PLUS Vision Corporation of America, a leader in projector miniaturization technology, has introduced the V3 series. At 1.38 inches high the projectors are as thin as a laptop computer, yet includes the features found in larger projectors. The new projector line includes the V3-111, an 800 lumen SVGA (800x600) projector and the V3-131 a 1000 lumen XGA (1024 x 768) projector. Both feature quiet performance, a 2000:1 contrast ratio, and employ Digital Light Processing(TM) by Texas Instruments. PLUS Vision designed the V3 specifically for mobile professionals who want to carry a laptop and a projector in a single bag.

To further assist with portability, the V3 comes standard with protective sleeves for both the projector and its accessories, making packing for trips a snap. The new PLUS Vision V3 projectors include features and functions designed for quick and easy set-up. Full automatic sensing and projector adjustment enables users to instantly achieve an optimized projected image by input source. With Digital keystone correction the V3 provides distortion-free, square images. Additionally, all V3 models offer a money-saving "Eco-Mode" option to extend lamp life by more than 30 percent. The V3 series comes standard with password security protection as an anti-theft deterrent. When the security feature is enabled, the projector will work only with the user's secret password.

The V3-111 will be introduced with a street price of $1,595 and the V3-131 at $2,295. Both projectors come with PLUS Vision's comprehensive three-year warranty. First production shipments of the V3 are scheduled for mid-December 2003.

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NewSoft Launches Presto! DVD PowerSuite

NewSoft, a leading provider of innovative business and consumer software, announced the immediate availability of Presto! DVD PowerSuite, designed to provide consumers of all experience levels with a fast and easy solution for capturing, editing, authoring, and burning DVDs. PowerSuite's MPEG-2 codec provides full video capture capabilities with real-time MPEG-2 encoding to all leading video file formats. Users can also connect their camcorder or VCR direct to the notebook or PC's IEEE 1394 port or USB 2.0 port to capture raw video footage direct to DVD±RW or DVD-RAM for immediate direct-to-disc editing.

Using Presto! DVD PowerSuite, users can cut and remove unwanted scenes as well as add still or motion menu templates, titles, transitions, effects, background music, and DVD menus. For added convenience, the PowerSuite offers real-time preview enabling users to preview edits and revisions without waiting for the video to be rendered. Compatible with Windows 98SE/Me/2000 and XP operating systems, boxed copies of NewSoft's Presto! DVD PowerSuite are now available through for $69.95.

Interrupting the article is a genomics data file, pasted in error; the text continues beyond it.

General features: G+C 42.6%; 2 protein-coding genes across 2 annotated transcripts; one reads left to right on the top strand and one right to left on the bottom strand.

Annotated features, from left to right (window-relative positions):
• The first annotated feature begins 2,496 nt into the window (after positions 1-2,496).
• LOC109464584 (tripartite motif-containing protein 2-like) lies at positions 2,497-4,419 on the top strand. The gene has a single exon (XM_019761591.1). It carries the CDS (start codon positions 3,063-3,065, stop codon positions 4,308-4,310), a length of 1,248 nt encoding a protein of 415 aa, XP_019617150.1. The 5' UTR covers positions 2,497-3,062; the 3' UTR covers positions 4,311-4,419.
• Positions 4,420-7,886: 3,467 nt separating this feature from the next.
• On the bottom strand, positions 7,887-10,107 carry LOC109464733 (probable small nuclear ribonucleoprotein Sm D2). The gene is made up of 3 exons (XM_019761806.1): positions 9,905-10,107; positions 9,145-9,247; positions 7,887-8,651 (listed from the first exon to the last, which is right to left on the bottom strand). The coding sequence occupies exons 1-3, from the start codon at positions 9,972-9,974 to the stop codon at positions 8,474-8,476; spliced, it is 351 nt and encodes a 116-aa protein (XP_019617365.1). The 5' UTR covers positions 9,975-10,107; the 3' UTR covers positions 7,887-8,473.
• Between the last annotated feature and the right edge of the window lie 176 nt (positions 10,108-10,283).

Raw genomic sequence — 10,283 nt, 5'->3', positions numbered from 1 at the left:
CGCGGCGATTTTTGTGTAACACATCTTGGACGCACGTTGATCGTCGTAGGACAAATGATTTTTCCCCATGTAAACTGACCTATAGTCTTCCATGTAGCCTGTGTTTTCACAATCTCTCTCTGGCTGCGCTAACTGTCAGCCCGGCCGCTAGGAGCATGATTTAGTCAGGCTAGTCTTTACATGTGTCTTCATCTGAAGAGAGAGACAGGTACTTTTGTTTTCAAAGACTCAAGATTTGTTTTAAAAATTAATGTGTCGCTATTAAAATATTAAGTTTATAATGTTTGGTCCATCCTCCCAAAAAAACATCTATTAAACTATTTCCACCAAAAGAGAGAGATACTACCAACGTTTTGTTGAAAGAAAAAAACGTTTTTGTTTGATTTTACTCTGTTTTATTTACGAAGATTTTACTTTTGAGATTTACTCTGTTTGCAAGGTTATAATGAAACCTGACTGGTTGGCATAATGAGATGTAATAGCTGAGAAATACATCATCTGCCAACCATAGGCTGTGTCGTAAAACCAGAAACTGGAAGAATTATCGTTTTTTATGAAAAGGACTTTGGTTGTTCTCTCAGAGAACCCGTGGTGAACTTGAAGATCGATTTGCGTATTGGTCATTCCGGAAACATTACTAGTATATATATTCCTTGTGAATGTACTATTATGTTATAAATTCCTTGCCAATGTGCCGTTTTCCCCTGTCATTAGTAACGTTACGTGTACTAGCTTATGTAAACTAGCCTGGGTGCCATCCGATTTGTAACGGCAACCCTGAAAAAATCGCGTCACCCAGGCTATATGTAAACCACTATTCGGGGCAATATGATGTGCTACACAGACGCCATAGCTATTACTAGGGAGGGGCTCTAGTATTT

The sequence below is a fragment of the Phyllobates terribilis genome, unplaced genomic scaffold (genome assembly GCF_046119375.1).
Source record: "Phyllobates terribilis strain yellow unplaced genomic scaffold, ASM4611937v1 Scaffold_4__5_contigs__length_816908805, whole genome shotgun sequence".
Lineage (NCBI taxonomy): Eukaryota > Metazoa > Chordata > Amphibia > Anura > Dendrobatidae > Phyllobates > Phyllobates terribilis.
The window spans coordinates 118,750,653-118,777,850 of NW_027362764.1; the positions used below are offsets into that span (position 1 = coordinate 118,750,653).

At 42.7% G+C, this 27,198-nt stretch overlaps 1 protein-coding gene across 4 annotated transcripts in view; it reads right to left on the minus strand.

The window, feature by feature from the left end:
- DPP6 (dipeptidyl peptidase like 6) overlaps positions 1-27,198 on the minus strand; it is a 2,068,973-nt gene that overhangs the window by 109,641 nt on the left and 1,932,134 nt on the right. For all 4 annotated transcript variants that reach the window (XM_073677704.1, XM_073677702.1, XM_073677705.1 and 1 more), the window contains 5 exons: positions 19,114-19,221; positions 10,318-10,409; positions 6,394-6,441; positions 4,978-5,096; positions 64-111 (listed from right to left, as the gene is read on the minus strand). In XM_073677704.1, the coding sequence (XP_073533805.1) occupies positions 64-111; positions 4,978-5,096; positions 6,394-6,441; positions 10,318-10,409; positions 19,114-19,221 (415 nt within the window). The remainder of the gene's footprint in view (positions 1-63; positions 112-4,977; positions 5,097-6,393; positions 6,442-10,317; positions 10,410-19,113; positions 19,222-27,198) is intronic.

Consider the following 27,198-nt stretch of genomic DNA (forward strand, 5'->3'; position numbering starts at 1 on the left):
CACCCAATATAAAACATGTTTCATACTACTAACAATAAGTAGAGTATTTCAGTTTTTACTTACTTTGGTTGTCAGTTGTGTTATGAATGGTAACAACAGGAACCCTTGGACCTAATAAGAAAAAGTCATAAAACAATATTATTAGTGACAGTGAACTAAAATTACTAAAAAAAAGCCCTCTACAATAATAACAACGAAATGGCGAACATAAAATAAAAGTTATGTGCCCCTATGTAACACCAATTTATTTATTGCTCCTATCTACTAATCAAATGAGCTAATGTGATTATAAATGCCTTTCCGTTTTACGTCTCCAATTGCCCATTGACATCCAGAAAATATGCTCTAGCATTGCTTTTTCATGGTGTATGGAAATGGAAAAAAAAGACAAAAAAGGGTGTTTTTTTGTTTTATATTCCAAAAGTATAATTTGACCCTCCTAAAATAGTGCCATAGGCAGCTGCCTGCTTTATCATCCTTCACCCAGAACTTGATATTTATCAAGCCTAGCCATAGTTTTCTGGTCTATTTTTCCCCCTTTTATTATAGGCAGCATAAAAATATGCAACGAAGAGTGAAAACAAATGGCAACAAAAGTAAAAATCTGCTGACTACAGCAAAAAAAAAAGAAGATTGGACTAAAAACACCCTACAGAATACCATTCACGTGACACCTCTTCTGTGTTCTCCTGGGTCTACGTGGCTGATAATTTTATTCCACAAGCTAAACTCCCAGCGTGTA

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BiTMICRO Offers Secure Digital Card

The ultra-slim, postage-stamp size Secure Digital Cards (SDC) are offered with up to 1GB capacity. BiTMICRO Networks has introduced its latest addition to its product line--the Secure Digital Card. BiTMICRO's SD Card can be used in a wide range of digital products such as handheld PCs, cellular phones, digital music players, digital cameras, digital video camcorders, smart phones, electronic books and car navigation systems.

BiTMICRO's SD Card is robust, non-volatile, secure, removable stamp-size solid state flash memory storage with high transfer rates for fast copy or download. The BiTMICRO SD card has a high storage capacity ranging from 16 MB to 1GB and has very low battery consumption.

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ArcSoft Offers Audio and Video Codec SDKs

ArcSoft, Inc., a leading provider of digital imaging software for consumer devices, has announced the availability of powerful and flexible MPEG-1, MPEG-2 and MPEG-4 codecs. Accompanying the codecs are comprehensively documented SDKs and sample applications that demonstrate the usage of the codec APIs. Additionally, ArcSoft offers performance optimization professional services for a wide range of platforms. While powerful enough for use on the desktop with video-centric software applications, the codecs are optimized for use on low profile devices such as camera phones, PDAs, camcorders, set-top boxes, and other video-centric hardware with minimal processing power and memory to spare.

ArcSoft's Video Codec Benefits:
• Real-time MPEG-1 (ISO/IEC-11172) and MPEG-2 (ISO/IEC-13818) encoding and transcoding
• High perceptual quality and optimization
• Scalable implementation complexity -- balance between cost and quality
• Flexible and application-friendly API
• High compatibility -- handles industry standard multimedia file formats
• Rich audio and video functionality

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POPIO Unveils New CD Storage Device

The POPIO CD Tray was created in 2003 by San Diego-based multimedia accessories company, POPIO. The clever storage device provides consumers and businesses with a convenient solution for organizing and managing digital content from software to music to photos.

Key features include:
• A numbering system for each CD slot helping consumers to find CDs easily
• A push release function that effortlessly pops CDs in and out of each slot
• A sleek and lightweight design that slips vertically and discretely into most shelving units or hangs horizontally and securely in file cabinets and drawers.